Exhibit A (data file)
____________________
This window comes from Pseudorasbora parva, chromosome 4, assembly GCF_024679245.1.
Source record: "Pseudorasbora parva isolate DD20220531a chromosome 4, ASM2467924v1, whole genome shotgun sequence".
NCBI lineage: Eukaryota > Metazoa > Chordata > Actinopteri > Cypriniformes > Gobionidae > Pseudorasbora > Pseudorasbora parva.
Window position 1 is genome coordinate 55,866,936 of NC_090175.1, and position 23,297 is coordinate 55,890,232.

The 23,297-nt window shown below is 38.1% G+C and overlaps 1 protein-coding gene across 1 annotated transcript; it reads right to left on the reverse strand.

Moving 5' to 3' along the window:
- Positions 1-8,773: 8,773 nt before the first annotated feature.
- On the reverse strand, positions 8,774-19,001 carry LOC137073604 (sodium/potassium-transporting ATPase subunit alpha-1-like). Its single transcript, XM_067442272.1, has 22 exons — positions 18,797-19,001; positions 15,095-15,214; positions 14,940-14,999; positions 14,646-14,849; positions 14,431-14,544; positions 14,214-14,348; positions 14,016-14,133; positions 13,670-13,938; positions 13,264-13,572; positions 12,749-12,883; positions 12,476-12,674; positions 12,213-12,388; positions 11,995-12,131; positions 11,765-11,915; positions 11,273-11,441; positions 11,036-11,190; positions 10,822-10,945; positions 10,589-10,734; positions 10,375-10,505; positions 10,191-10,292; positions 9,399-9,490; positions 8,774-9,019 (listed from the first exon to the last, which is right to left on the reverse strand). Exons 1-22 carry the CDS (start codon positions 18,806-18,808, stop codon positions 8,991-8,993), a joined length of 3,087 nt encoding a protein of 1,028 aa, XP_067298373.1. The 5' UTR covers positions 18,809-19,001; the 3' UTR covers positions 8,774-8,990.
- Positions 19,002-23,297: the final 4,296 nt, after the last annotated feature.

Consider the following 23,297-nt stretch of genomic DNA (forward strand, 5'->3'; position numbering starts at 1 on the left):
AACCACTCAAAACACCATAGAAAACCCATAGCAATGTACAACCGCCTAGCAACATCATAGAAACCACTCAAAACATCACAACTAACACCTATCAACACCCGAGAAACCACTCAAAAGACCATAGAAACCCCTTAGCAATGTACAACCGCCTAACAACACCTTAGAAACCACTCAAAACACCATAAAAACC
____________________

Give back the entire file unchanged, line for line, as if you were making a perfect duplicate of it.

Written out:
This window comes from Pseudorasbora parva, chromosome 4, assembly GCF_024679245.1.
Source record: "Pseudorasbora parva isolate DD20220531a chromosome 4, ASM2467924v1, whole genome shotgun sequence".
NCBI lineage: Eukaryota > Metazoa > Chordata > Actinopteri > Cypriniformes > Gobionidae > Pseudorasbora > Pseudorasbora parva.
Window position 1 is genome coordinate 55,866,936 of NC_090175.1, and position 23,297 is coordinate 55,890,232.

The 23,297-nt window shown below is 38.1% G+C and overlaps 1 protein-coding gene across 1 annotated transcript; it reads right to left on the reverse strand.

Moving 5' to 3' along the window:
- Positions 1-8,773: 8,773 nt before the first annotated feature.
- On the reverse strand, positions 8,774-19,001 carry LOC137073604 (sodium/potassium-transporting ATPase subunit alpha-1-like). Its single transcript, XM_067442272.1, has 22 exons — positions 18,797-19,001; positions 15,095-15,214; positions 14,940-14,999; positions 14,646-14,849; positions 14,431-14,544; positions 14,214-14,348; positions 14,016-14,133; positions 13,670-13,938; positions 13,264-13,572; positions 12,749-12,883; positions 12,476-12,674; positions 12,213-12,388; positions 11,995-12,131; positions 11,765-11,915; positions 11,273-11,441; positions 11,036-11,190; positions 10,822-10,945; positions 10,589-10,734; positions 10,375-10,505; positions 10,191-10,292; positions 9,399-9,490; positions 8,774-9,019 (listed from the first exon to the last, which is right to left on the reverse strand). Exons 1-22 carry the CDS (start codon positions 18,806-18,808, stop codon positions 8,991-8,993), a joined length of 3,087 nt encoding a protein of 1,028 aa, XP_067298373.1. The 5' UTR covers positions 18,809-19,001; the 3' UTR covers positions 8,774-8,990.
- Positions 19,002-23,297: the final 4,296 nt, after the last annotated feature.

Consider the following 23,297-nt stretch of genomic DNA (forward strand, 5'->3'; position numbering starts at 1 on the left):
AACCACTCAAAACACCATAGAAAACCCATAGCAATGTACAACCGCCTAGCAACATCATAGAAACCACTCAAAACATCACAACTAACACCTATCAACACCCGAGAAACCACTCAAAAGACCATAGAAACCCCTTAGCAATGTACAACCGCCTAACAACACCTTAGAAACCACTCAAAACACCATAAAAACC